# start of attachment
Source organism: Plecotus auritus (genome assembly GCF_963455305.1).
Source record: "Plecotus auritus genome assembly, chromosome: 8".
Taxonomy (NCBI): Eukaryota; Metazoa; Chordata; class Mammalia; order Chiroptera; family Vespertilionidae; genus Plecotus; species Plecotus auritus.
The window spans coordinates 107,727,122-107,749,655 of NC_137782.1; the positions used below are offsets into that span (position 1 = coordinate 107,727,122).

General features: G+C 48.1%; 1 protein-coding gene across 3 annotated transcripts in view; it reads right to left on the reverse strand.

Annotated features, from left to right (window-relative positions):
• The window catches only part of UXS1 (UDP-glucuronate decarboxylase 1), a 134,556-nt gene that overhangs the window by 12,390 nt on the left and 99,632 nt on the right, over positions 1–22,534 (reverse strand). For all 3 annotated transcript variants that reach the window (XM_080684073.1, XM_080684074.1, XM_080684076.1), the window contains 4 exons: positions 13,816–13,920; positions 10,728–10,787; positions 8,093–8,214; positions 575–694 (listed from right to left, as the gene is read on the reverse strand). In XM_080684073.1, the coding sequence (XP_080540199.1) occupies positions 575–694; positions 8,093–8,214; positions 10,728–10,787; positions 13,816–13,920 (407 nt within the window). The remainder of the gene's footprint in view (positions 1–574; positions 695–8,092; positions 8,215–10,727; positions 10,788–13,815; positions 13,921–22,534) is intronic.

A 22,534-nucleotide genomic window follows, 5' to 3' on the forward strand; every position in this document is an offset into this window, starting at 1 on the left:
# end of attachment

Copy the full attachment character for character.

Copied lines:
Source organism: Plecotus auritus (genome assembly GCF_963455305.1).
Source record: "Plecotus auritus genome assembly, chromosome: 8".
Taxonomy (NCBI): Eukaryota; Metazoa; Chordata; class Mammalia; order Chiroptera; family Vespertilionidae; genus Plecotus; species Plecotus auritus.
The window spans coordinates 107,727,122-107,749,655 of NC_137782.1; the positions used below are offsets into that span (position 1 = coordinate 107,727,122).

General features: G+C 48.1%; 1 protein-coding gene across 3 annotated transcripts in view; it reads right to left on the reverse strand.

Annotated features, from left to right (window-relative positions):
• The window catches only part of UXS1 (UDP-glucuronate decarboxylase 1), a 134,556-nt gene that overhangs the window by 12,390 nt on the left and 99,632 nt on the right, over positions 1–22,534 (reverse strand). For all 3 annotated transcript variants that reach the window (XM_080684073.1, XM_080684074.1, XM_080684076.1), the window contains 4 exons: positions 13,816–13,920; positions 10,728–10,787; positions 8,093–8,214; positions 575–694 (listed from right to left, as the gene is read on the reverse strand). In XM_080684073.1, the coding sequence (XP_080540199.1) occupies positions 575–694; positions 8,093–8,214; positions 10,728–10,787; positions 13,816–13,920 (407 nt within the window). The remainder of the gene's footprint in view (positions 1–574; positions 695–8,092; positions 8,215–10,727; positions 10,788–13,815; positions 13,921–22,534) is intronic.

A 22,534-nucleotide genomic window follows, 5' to 3' on the forward strand; every position in this document is an offset into this window, starting at 1 on the left: